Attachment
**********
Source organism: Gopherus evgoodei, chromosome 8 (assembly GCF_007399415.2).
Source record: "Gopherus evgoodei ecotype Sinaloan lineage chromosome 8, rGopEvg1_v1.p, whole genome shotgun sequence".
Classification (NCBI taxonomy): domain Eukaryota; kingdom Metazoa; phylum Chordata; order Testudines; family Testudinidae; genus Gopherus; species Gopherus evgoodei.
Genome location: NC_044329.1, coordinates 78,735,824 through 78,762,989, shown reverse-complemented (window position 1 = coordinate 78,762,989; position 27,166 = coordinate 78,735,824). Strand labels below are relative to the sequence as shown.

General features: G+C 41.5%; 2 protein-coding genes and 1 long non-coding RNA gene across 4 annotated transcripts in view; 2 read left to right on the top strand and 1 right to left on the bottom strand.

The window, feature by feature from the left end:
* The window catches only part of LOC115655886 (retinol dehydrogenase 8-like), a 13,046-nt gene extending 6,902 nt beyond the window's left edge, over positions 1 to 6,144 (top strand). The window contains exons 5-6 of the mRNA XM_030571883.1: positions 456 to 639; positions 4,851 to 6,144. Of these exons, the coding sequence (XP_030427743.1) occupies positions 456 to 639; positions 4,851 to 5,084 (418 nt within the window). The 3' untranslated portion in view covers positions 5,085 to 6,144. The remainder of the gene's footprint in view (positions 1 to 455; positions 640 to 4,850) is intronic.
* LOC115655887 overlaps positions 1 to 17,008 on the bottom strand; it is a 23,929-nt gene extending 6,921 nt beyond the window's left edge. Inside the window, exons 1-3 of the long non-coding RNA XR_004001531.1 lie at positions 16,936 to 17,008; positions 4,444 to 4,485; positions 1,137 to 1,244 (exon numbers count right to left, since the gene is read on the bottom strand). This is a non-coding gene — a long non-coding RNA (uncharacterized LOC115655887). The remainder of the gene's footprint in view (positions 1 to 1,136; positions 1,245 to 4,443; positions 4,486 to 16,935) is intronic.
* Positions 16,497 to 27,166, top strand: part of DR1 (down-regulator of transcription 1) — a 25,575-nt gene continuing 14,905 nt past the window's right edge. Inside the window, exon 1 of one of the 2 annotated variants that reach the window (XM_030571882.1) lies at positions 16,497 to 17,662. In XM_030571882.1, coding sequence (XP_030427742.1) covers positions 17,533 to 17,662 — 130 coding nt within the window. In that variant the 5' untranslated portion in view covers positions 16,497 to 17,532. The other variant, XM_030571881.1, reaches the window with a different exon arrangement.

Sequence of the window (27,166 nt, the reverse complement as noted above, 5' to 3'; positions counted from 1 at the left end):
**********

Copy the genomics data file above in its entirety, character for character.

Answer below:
Source organism: Gopherus evgoodei, chromosome 8 (assembly GCF_007399415.2).
Source record: "Gopherus evgoodei ecotype Sinaloan lineage chromosome 8, rGopEvg1_v1.p, whole genome shotgun sequence".
Classification (NCBI taxonomy): domain Eukaryota; kingdom Metazoa; phylum Chordata; order Testudines; family Testudinidae; genus Gopherus; species Gopherus evgoodei.
Genome location: NC_044329.1, coordinates 78,735,824 through 78,762,989, shown reverse-complemented (window position 1 = coordinate 78,762,989; position 27,166 = coordinate 78,735,824). Strand labels below are relative to the sequence as shown.

General features: G+C 41.5%; 2 protein-coding genes and 1 long non-coding RNA gene across 4 annotated transcripts in view; 2 read left to right on the top strand and 1 right to left on the bottom strand.

The window, feature by feature from the left end:
* The window catches only part of LOC115655886 (retinol dehydrogenase 8-like), a 13,046-nt gene extending 6,902 nt beyond the window's left edge, over positions 1 to 6,144 (top strand). The window contains exons 5-6 of the mRNA XM_030571883.1: positions 456 to 639; positions 4,851 to 6,144. Of these exons, the coding sequence (XP_030427743.1) occupies positions 456 to 639; positions 4,851 to 5,084 (418 nt within the window). The 3' untranslated portion in view covers positions 5,085 to 6,144. The remainder of the gene's footprint in view (positions 1 to 455; positions 640 to 4,850) is intronic.
* LOC115655887 overlaps positions 1 to 17,008 on the bottom strand; it is a 23,929-nt gene extending 6,921 nt beyond the window's left edge. Inside the window, exons 1-3 of the long non-coding RNA XR_004001531.1 lie at positions 16,936 to 17,008; positions 4,444 to 4,485; positions 1,137 to 1,244 (exon numbers count right to left, since the gene is read on the bottom strand). This is a non-coding gene — a long non-coding RNA (uncharacterized LOC115655887). The remainder of the gene's footprint in view (positions 1 to 1,136; positions 1,245 to 4,443; positions 4,486 to 16,935) is intronic.
* Positions 16,497 to 27,166, top strand: part of DR1 (down-regulator of transcription 1) — a 25,575-nt gene continuing 14,905 nt past the window's right edge. Inside the window, exon 1 of one of the 2 annotated variants that reach the window (XM_030571882.1) lies at positions 16,497 to 17,662. In XM_030571882.1, coding sequence (XP_030427742.1) covers positions 17,533 to 17,662 — 130 coding nt within the window. In that variant the 5' untranslated portion in view covers positions 16,497 to 17,532. The other variant, XM_030571881.1, reaches the window with a different exon arrangement.

Sequence of the window (27,166 nt, the reverse complement as noted above, 5' to 3'; positions counted from 1 at the left end):